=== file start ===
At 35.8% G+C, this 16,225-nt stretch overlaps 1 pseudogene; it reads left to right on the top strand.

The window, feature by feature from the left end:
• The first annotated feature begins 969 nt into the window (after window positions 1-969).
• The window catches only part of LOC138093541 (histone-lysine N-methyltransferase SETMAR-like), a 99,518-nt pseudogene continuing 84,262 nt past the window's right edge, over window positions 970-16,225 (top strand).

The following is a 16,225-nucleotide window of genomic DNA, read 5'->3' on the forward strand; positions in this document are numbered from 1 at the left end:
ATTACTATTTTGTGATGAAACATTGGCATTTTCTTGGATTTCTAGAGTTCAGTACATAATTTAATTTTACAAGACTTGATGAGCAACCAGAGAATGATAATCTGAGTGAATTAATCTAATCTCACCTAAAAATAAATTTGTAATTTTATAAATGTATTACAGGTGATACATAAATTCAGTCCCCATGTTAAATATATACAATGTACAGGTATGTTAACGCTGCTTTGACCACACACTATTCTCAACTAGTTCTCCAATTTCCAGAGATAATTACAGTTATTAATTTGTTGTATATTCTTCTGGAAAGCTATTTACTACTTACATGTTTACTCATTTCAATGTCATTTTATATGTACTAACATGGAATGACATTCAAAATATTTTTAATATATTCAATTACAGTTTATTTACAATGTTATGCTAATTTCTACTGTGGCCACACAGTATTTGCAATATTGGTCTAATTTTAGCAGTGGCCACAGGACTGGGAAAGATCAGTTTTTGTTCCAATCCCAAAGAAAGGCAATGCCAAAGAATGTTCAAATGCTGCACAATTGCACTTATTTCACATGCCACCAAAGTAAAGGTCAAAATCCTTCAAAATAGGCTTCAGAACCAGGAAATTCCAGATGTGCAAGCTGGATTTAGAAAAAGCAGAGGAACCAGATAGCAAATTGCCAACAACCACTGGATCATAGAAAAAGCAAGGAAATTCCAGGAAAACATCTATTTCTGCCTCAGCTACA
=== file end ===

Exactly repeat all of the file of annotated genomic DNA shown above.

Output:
At 35.8% G+C, this 16,225-nt stretch overlaps 1 pseudogene; it reads left to right on the top strand.

The window, feature by feature from the left end:
• The first annotated feature begins 969 nt into the window (after window positions 1-969).
• The window catches only part of LOC138093541 (histone-lysine N-methyltransferase SETMAR-like), a 99,518-nt pseudogene continuing 84,262 nt past the window's right edge, over window positions 970-16,225 (top strand).

The following is a 16,225-nucleotide window of genomic DNA, read 5'->3' on the forward strand; positions in this document are numbered from 1 at the left end:
ATTACTATTTTGTGATGAAACATTGGCATTTTCTTGGATTTCTAGAGTTCAGTACATAATTTAATTTTACAAGACTTGATGAGCAACCAGAGAATGATAATCTGAGTGAATTAATCTAATCTCACCTAAAAATAAATTTGTAATTTTATAAATGTATTACAGGTGATACATAAATTCAGTCCCCATGTTAAATATATACAATGTACAGGTATGTTAACGCTGCTTTGACCACACACTATTCTCAACTAGTTCTCCAATTTCCAGAGATAATTACAGTTATTAATTTGTTGTATATTCTTCTGGAAAGCTATTTACTACTTACATGTTTACTCATTTCAATGTCATTTTATATGTACTAACATGGAATGACATTCAAAATATTTTTAATATATTCAATTACAGTTTATTTACAATGTTATGCTAATTTCTACTGTGGCCACACAGTATTTGCAATATTGGTCTAATTTTAGCAGTGGCCACAGGACTGGGAAAGATCAGTTTTTGTTCCAATCCCAAAGAAAGGCAATGCCAAAGAATGTTCAAATGCTGCACAATTGCACTTATTTCACATGCCACCAAAGTAAAGGTCAAAATCCTTCAAAATAGGCTTCAGAACCAGGAAATTCCAGATGTGCAAGCTGGATTTAGAAAAAGCAGAGGAACCAGATAGCAAATTGCCAACAACCACTGGATCATAGAAAAAGCAAGGAAATTCCAGGAAAACATCTATTTCTGCCTCAGCTACA